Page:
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Arles 2016

19-08-2016 Diego Diez

Photography was “invented” by French scientist Nicéphore Niepce in 1824. Then in 1838 Louis Daguerre exposed Niepce’s techniques with the help of the French government to the public. The Rencontres d'Arles is an annual summer photography festival founded in 1970 by the photographer Lucien Clergue, the writer Michel Tournier and the historian Jean-Maurice Rouquette. It makes sense that the main photography festival (and also photo fair) are held in France, but somehow when I visited Arles I felt that the time there was not 2016 (even tho there were a few VR projects).

One of the photographs included in the Laia Abril’s installation | Abortion instruments. Courtesy of the artist
One of the photographs included in the Laia Abril’s installation | Abortion instruments. Courtesy of the artist
During the first week of July, Arles becomes a city where is common to see a lot of people with cameras in their shoulders snapping every moment of reality, The Decisive Moment, and wandering through photography exhibitions that cover a range from black and white gelatin prints in a beautiful frame with passepartout to crazy installations of a range of well known names such as Thomas Mailaender or Laia Abril, who was presenting a overwhelming installation of a research she made about abortion: photographs mixed with different statements and some objects that really make you feel something. 
One of the pieces at the Erik Kessels show | Kent Rogowski, Love = Love. Courtesy of the artist.
One of the pieces at the Erik Kessels show | Kent Rogowski, Love = Love. Courtesy of the artist.
It is beautiful and strange to see in a festival such a range covered within the field of photography. This year you could enjoy a new project of Charles Fréger in Japan to the last but not least curatorial effort by Dutch creative Erik Kessels, one of the most playful shows in the festival with the works of Kent Rogowski, Ruth Van Beek or Annegien van Doorn.
Elad Lassry, CNRI Dental Fillings. Courtesy of the artist.
Elad Lassry, CNRI Dental Fillings. Courtesy of the artist.

Among my favourite exhibitions in the festival where always the one organized by the Luma Foundation, with a group show called “Systematically Open? New Forms for Contemporary Image Production” where 4 artists (Walead Beshty, Elad Lassry,
Zanele Muholi, and Collier Schorr) curated 4 different shows always within the idea of exploring new structures for the presentation of the photographic image. In this show I would highlight the work of Elad Lassry, who presented a series of photographs depicting dental procedures and extreme close-up images of teeth and gums framed in a shiny metal frame that you could see from any other part of the show, being always present and a mix of disgusting and fascinating at the same time.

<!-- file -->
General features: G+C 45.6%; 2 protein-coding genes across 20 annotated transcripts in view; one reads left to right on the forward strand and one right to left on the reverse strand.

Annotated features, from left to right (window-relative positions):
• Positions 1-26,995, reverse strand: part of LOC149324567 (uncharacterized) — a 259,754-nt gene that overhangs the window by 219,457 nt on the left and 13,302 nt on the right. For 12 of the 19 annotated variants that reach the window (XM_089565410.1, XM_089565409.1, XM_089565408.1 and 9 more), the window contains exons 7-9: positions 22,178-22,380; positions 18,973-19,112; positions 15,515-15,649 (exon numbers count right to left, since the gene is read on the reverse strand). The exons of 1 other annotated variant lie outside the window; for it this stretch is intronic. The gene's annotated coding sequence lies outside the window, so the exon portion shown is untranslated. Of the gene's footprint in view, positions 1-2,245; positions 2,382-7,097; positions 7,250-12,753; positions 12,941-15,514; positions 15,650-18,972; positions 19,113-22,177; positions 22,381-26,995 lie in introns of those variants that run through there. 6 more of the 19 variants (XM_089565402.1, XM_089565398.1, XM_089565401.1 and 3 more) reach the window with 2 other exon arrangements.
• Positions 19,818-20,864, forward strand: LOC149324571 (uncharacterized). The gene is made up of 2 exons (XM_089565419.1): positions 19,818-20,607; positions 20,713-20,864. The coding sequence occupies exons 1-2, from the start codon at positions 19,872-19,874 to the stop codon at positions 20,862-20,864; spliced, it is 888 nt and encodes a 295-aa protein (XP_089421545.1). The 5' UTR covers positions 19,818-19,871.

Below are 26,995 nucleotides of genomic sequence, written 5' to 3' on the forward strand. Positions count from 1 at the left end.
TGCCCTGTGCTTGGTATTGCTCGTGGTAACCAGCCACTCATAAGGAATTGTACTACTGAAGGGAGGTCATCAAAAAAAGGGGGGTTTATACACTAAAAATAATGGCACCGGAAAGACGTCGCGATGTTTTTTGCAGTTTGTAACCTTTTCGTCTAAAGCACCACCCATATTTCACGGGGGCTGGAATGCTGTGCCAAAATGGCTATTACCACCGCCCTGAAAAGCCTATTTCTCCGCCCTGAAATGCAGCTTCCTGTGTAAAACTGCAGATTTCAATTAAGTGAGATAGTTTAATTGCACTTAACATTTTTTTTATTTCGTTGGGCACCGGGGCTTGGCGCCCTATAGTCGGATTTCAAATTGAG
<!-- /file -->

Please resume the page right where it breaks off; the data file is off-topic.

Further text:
William Kentridge, More Sweetly Play the Dance, 2015. Courtesy of Luma Arles
William Kentridge, More Sweetly Play the Dance, 2015. Courtesy of Luma Arles
In one of the Luma buildings we could also see the installation by artist William Kentridge, which displays some sort of parade through an installation of different screens and that really involves you with the sound. It seems the piece was made for the place where it is installed.
One of the photos of the collaborative exhibition “Phenomena” by photographers Sara Galbiati, Peter Helles Eriksen, and Tobias Selnaes Markussen
One of the photos of the collaborative exhibition “Phenomena” by photographers Sara Galbiati, Peter Helles Eriksen, and Tobias Selnaes Markussen
Among a selection of more photographic exhibitions I really enjoyed the three Denmark based photographers exhibition “Phenomena” examines the human need for faith through extensive research and collected data on the modern myth of ETs and UFOs. Another “American like” show was “Camarguais Western”, a collection of backstage photos, film stills and videos of the process of Western movies made before and after the First World War in the south of France.
Installation view of Piero’s Martinelli “Radicalia” collecting town fools, ravers, criminals, saints, devout and cloistered nuns
Installation view of Piero’s Martinelli “Radicalia” collecting town fools, ravers, criminals, saints, devout and cloistered nuns

To finish I would like to highlight the photobook market called “Cosmos”, that occurs during the first week of the festival and that not only gathers many of the best publishers and names within the photobook industry such as Mack Books, FW: Books or Dalpine but also has a program of different talks about photography today with names like Erik Kessels or Joan Fontcuberta. In this space it is also possible to find a show by Italian artist Piero Martinello, where he was showcasing his project “Radicalia”, a project that collects women
and men who, each in their own way and for different reasons, have embraced unconventional life paths.

You can visit Arles Photo Festival till 25 September. Click here for the website.

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